Edward Pentin began reporting on the Pope and the Vatican with Vatican Radio before moving on to become the Rome correspondent for the National Catholic Register. He has also reported on the Holy See and the Catholic Church for a number of other publications including Newsweek, Newsmax, Zenit, The Catholic Herald, and The Holy Land Review, a Franciscan publication specializing in the Church and the Middle East. Edward is the author of “The Rigging of a Vatican Synod? An Investigation into Alleged Manipulation at the Extraordinary Synod on the Family”, published by Ignatius Press. Follow him on Twitter @edwardpentin
After years of speculation and delays over concerns his elevation to the altars may be politicized, the Vatican announced today that Archbishop Óscar Romero of San Salvador will be beatified.
Following a private audience this morning with Cardinal Angelo Amato, prefect of the Congregation for the Causes of Saints, the Vatican said Pope Francis authorized the Congregation to promulgate a decree declaring that Archbishop Romero was “killed in hatred of the faith” on March 24, 1980.
The Vatican also announced today that three European missionaries killed by a Peruvian armed militia while serving the poor will also be beatified.
Born August 15, 1917, Archbishop Óscar Arnulfo Romero y Galdámez was an outspoken defender of the poor and the victims of repression, bringing him into conflict with the government in El Salvador and some within the Church.
His resistance would ultimately cost him his life and he was assassinated while celebrating Mass in a small chapel of a cancer hospital where he lived.
Journalist and author Christopher Dickey, then a correspondent for the Washington Post in El Salvador and now foreign editor for the Daily Beast, has long been keen to see Archbishop Romero made a saint after following him closely in El Salvador. He sent this tribute in response to today’s news:
“The one time I interviewed Msgr. Romero and the few other times I saw him, I was impressed by his humility—and his humor. In that, he reminds me very much of Pope Francis. But what was most impressive about Romero is that he knew—as we all knew—that he was about to be killed. He did not set out to make himself a martyr, far from it. But he would not be silenced in his defense of the Salvadoran poor, who were being slaughtered as the left and the guerrillas tried to organize them and the right wing military and moneyed elites tried to terrify them into passivity. These were times when bodies lay on country roads and in the city streets each morning like just so much refuse. Romero would not and could not accept this relentless repression. So he spoke out, and not just the day before he was killed, but again and again, gently, firmly, but without equivocation. The murder had to end.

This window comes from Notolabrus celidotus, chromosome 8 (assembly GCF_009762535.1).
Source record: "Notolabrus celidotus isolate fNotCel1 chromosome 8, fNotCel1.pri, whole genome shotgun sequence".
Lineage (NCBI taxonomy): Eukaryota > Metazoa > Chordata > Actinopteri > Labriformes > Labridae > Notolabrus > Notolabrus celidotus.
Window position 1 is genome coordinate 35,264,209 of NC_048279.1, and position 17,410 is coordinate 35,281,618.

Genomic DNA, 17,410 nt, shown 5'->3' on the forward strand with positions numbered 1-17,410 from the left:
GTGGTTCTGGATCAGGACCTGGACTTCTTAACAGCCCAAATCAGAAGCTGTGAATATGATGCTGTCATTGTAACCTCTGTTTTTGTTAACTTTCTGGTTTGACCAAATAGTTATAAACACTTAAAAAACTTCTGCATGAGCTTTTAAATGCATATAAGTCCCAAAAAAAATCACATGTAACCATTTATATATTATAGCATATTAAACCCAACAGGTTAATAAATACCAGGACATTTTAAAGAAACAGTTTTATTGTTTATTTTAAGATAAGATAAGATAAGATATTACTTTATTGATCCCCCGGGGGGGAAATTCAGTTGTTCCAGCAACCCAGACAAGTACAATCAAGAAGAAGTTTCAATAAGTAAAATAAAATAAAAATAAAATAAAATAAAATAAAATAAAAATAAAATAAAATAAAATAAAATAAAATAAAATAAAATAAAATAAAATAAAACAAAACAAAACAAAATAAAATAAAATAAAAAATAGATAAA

You might think that it's in hindsight that "we all knew he was going to be killed." But, in fact, we in the press corps were organizing our lives around the moment. We didn't know precisely when it would be, but we knew it would be soon. I was engaged to be married, and told my fiancée and my in-laws-to-be that if Romero were killed we would have to postpone the ceremony. In the event, the assassin shot him two days later.
It is probably hard for people, today, so far away in time and so far away on the map, to understand just how much evil was loose in the land of El Salvador in 1980. But it was everywhere. And to see a man facing it down with humility, and humor, because of his tremendous faith in God—I don't know what more one could want from a saint.”
Also today, the Vatican announced that Polish Order of Friars Minor Conventual Michal Tomaszek and Zbigniew Strazalkowski, along with Italian diocesan priest Father Alessandro Dordi, were killed "in hatred of the faith" in Peru on 9 and 25 August 1991.
Fathers Michał and Zbigniew were murdered by Shining Path guerillas in Pariacoto, Peru. They were aged 31 and 33.
Ordained a priest on May 23, 1987, Father Michał left for Peru as a missionary in 1989. A man of deep faith, he was described as “simple and prayerful, evangelical and generous.” He also had a great love for the Blessed Virgin, and was especially loved by children and young people mainly on account of his great gift for music.
Father Zbigniew was ordained priest in 1986, at the age of 28. For two years he worked as vice-rector of the Conventual seminary in Legnica before traveling to Peru to work as a missionary. He was killed alongside Friar Miguel in Pariacoto.
Father Zbigniew had “a gift for organization and was very responsible,” say those who knew him. He loved nature and his desire to serve others flowed from his deep faith and his desire to follow the example of St. Maximilian Kolbe.
More on their lives can be found here.
Father Alessandro, from Bergamo in northern Italy, was also murdered by Shining Path guerillas, two weeks after the deaths of Fathers Michał and Zbigniew, when they ambushed his jeep. Having heard of the deaths of the two Franciscans, he was aware his life was in danger, telling a priest friend in a letter that future murders were a “clear threat” and that the terrorists were targeting the Church.
In a message released today, Bishop Francesco Beschi of Bergamo said Father Alessandro’s “generosity brought him closer to the poor in Italy, Switzerland and finally Peru”.
After devoting himself “entirely to the evangelical mission to be close to the people entrusted to him,” Bishop Beschi said, “he gave the supreme witness: that of blood, dying a martyr.”